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NEW ORLEANS (Reuters)—A federal judge on Tuesday said Halliburton Co. is not liable for some pollution claims arising from the 2010 Gulf of Mexico oil spill, setting back BP P.L.C.'s effort to hold other companies responsible for part of the $42 billion cleanup.
U.S. District Judge Carl Barbier in New Orleans said BP must indemnify Halliburton, which provided cementing services for the Macondo oil well, for third-party compensatory claims under their contract, even if Halliburton is found grossly negligent.
The indemnification relates to claims arising from pollution or contamination that did not originate from Halliburton property located above the land or water.
Halliburton would still be responsible for punitive damages, as well as civil fines under the federal Clean Water Act.
"This is a very positive step for Halliburton, however outstanding issues still remain," wrote Angie Sedita, a UBS Securities L.L.C. analyst who has a "buy" rating on that company. "The claim of fraud against Halliburton and thus a breach of contract does appear to leave an open issue in the court's eyes."
Judge Barbier issued a similar ruling on Jan. 26 that required BP to indemnify Transocean Ltd., which owned the Deepwater Horizon drilling rig, on compensatory damages claims.
That ruling meant BP could not shift more than $15 billion of costs for the spill.
BP spokesman Daren Beaudo said the Halliburton decision sends a "strong signal" that contractors involved in critical well operations will be held accountable. He said it means BP's indemnity "could be void" if Halliburton committed fraud.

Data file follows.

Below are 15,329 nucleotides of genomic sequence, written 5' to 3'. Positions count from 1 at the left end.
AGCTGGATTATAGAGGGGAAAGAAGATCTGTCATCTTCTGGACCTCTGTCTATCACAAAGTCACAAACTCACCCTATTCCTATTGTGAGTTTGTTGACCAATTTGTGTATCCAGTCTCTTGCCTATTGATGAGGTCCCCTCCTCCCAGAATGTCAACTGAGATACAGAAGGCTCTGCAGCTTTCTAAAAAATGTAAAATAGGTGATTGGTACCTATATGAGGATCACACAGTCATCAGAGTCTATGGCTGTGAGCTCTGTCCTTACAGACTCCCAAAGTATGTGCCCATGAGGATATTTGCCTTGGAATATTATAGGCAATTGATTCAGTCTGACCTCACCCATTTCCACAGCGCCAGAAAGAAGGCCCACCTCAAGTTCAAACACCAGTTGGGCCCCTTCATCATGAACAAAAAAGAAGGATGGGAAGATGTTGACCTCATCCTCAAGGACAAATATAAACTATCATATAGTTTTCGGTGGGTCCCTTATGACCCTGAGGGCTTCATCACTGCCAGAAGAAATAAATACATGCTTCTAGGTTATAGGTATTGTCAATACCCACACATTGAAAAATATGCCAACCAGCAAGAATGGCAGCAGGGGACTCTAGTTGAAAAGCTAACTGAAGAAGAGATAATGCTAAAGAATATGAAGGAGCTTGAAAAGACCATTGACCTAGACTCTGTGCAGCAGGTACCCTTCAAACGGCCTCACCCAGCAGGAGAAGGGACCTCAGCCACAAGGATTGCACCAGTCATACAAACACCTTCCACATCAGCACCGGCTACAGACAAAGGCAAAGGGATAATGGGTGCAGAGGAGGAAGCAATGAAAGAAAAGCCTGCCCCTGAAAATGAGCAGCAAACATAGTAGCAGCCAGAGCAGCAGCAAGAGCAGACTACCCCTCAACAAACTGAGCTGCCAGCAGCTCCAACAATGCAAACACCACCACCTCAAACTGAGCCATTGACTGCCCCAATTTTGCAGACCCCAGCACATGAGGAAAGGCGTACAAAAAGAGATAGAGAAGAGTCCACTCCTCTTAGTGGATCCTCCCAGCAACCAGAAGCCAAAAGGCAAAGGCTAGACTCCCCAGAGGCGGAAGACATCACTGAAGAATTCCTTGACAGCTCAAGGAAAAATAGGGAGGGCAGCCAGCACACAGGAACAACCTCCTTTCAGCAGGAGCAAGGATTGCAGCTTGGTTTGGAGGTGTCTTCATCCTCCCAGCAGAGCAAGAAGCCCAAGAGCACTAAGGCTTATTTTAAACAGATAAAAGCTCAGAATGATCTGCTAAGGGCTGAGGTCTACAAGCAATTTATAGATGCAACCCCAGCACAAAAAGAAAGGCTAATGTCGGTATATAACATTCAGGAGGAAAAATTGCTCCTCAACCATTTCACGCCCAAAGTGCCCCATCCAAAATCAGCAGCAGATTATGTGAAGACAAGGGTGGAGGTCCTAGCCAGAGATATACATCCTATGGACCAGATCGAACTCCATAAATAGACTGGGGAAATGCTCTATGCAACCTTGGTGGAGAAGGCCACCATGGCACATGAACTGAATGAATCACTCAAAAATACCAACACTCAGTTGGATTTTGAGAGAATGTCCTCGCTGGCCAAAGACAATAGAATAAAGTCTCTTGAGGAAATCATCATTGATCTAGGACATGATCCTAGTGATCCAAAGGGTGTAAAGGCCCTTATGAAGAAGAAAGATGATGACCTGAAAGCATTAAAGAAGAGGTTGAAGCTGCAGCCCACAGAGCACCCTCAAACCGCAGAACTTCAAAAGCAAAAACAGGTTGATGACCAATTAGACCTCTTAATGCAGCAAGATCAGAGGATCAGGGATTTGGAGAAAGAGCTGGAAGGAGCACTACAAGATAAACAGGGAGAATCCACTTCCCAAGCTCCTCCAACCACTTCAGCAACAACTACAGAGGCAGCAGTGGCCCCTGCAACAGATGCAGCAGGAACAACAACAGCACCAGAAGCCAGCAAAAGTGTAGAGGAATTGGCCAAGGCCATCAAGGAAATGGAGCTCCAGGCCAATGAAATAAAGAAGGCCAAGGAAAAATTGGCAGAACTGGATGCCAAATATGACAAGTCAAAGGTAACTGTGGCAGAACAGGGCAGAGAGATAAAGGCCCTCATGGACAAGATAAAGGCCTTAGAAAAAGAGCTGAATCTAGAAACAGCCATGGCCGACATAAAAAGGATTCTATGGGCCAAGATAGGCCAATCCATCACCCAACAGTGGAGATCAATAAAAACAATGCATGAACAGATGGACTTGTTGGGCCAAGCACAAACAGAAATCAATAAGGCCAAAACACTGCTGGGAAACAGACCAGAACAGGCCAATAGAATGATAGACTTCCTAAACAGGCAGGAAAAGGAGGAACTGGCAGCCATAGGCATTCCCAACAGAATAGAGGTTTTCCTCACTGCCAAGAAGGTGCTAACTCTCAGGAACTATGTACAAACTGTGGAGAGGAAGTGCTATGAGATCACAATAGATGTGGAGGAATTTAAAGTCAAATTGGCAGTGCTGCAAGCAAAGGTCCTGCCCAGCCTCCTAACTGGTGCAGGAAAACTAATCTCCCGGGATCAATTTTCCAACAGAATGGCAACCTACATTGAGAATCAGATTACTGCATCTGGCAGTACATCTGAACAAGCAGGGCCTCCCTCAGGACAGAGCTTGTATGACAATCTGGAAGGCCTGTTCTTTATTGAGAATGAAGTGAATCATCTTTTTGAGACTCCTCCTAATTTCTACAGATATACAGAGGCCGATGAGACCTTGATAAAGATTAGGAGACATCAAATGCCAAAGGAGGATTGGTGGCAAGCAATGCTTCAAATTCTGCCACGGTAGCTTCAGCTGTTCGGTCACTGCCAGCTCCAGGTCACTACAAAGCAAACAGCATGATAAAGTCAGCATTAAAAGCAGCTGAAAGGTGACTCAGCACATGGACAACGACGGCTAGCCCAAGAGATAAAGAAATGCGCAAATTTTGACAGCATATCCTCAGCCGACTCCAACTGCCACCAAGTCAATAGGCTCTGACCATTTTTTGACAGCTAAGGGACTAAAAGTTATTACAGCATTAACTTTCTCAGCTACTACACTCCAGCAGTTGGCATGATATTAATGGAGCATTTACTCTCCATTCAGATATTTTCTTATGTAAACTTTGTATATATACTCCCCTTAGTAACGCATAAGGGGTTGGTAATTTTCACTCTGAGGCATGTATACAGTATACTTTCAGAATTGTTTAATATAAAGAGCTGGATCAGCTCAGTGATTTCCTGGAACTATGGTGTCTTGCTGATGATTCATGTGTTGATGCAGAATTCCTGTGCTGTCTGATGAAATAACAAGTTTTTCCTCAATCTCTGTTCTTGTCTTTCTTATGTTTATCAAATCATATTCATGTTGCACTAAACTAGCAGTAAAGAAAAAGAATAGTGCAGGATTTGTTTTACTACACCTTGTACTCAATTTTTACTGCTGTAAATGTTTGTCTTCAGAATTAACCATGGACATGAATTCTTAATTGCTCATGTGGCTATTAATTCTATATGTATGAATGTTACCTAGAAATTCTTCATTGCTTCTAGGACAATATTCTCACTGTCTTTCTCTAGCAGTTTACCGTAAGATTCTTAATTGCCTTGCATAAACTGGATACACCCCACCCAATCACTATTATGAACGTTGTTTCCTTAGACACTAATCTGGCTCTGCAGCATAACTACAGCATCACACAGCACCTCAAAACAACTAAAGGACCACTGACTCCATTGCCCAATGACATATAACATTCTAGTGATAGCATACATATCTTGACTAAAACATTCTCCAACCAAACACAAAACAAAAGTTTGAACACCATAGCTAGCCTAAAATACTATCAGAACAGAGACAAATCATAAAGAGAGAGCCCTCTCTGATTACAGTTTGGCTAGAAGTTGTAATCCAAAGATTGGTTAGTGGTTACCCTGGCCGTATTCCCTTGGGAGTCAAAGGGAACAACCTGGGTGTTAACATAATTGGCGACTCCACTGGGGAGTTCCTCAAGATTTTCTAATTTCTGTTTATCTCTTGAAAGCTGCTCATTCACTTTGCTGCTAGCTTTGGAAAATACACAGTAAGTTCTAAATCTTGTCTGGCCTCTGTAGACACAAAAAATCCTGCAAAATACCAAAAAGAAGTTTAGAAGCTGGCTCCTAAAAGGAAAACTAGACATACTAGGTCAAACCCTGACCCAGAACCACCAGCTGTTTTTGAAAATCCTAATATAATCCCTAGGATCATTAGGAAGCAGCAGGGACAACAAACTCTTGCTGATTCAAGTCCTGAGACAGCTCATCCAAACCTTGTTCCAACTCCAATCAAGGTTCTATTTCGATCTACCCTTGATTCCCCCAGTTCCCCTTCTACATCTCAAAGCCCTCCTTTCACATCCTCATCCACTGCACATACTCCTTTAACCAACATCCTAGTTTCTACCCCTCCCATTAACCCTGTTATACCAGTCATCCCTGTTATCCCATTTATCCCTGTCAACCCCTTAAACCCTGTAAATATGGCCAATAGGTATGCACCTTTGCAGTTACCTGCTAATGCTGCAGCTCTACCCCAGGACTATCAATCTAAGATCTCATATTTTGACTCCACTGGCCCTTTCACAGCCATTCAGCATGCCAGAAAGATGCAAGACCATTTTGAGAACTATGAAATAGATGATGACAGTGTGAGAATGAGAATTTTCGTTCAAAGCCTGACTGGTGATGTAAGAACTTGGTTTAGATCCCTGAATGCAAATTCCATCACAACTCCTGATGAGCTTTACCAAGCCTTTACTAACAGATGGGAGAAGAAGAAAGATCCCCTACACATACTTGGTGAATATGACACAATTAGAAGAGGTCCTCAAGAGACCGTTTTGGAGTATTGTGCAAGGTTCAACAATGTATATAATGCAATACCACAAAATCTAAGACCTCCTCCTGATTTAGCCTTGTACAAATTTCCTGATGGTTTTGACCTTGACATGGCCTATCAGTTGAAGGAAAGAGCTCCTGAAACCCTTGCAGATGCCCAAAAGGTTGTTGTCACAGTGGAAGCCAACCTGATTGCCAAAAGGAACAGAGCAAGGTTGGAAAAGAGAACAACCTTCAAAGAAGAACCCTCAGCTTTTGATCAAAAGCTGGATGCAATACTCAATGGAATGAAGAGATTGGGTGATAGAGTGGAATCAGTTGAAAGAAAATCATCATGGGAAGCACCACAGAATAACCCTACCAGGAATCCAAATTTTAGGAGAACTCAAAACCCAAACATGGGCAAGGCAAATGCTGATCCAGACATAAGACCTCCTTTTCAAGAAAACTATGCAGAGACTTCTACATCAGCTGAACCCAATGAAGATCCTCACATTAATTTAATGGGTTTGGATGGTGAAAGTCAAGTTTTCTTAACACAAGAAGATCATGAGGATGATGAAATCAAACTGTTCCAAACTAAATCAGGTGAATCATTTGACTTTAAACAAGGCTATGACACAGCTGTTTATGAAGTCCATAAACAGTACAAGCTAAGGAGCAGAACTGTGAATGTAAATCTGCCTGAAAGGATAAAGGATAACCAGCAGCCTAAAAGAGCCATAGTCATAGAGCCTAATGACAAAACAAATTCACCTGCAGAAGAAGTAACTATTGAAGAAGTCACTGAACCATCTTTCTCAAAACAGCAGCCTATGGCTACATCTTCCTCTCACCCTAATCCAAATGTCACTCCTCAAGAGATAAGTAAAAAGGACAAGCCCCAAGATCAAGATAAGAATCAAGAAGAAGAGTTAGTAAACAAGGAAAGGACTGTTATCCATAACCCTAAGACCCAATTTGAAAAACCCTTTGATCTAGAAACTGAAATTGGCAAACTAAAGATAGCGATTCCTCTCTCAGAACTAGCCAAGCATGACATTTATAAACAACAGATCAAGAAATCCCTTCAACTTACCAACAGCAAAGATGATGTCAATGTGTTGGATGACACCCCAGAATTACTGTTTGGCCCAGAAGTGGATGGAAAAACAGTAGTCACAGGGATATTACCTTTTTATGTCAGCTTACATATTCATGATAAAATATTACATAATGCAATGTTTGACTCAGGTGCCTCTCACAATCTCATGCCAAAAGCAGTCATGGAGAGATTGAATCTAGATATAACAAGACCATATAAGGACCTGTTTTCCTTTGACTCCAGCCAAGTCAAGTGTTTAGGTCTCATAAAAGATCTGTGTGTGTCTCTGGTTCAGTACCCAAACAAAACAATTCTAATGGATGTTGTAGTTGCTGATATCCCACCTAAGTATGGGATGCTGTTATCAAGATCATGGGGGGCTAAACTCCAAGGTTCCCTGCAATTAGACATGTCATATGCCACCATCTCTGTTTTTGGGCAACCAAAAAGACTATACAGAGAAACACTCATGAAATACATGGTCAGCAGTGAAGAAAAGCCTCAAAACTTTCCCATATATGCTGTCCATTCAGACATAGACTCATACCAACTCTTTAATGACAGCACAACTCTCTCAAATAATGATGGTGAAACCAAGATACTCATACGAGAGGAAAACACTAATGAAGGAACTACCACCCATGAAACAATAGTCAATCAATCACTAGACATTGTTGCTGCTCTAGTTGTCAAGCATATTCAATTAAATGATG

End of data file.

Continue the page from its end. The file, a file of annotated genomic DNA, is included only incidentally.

The company added that it has paid out $7.8 billion so far related to the spill, and that "our charges and provisions never assumed any recovery from Transocean or Halliburton for pollution-related damages."
Halliburton spokeswoman Beverly Stafford said that company agrees with Tuesday's decision "to the extent that it requires BP to honor its contractual indemnity obligations."
Judge Barbier oversees multidistrict litigation over the April 20, 2010, explosion of the Deepwater Horizon.
The accident caused 11 deaths and the largest offshore oil spill in U.S. history. Judge Barbier has set a Feb. 27 start date for a bench trial to apportion blame.
Halliburton is based in Houston, and BP in London.
Halliburton shares closed up 11 cents at $36.78, and BP's American depositary receipts rose $1.77, or 4%, to $45.91.
The case is In re: Oil Spill by the Oil Rig "Deepwater Horizon" in the Gulf of Mexico, on April 20, 2010, U.S. District Court, Eastern District of Louisiana, No. 10-md-02179.
LONDON (Reuters)—BP P.L.C. is likely to agree next month to pay $20 billion to $25 billion to settle all charges around the Gulf of Mexico oil spill, according to a leading analyst, double the figure the company has set aside and more than other analysts expect.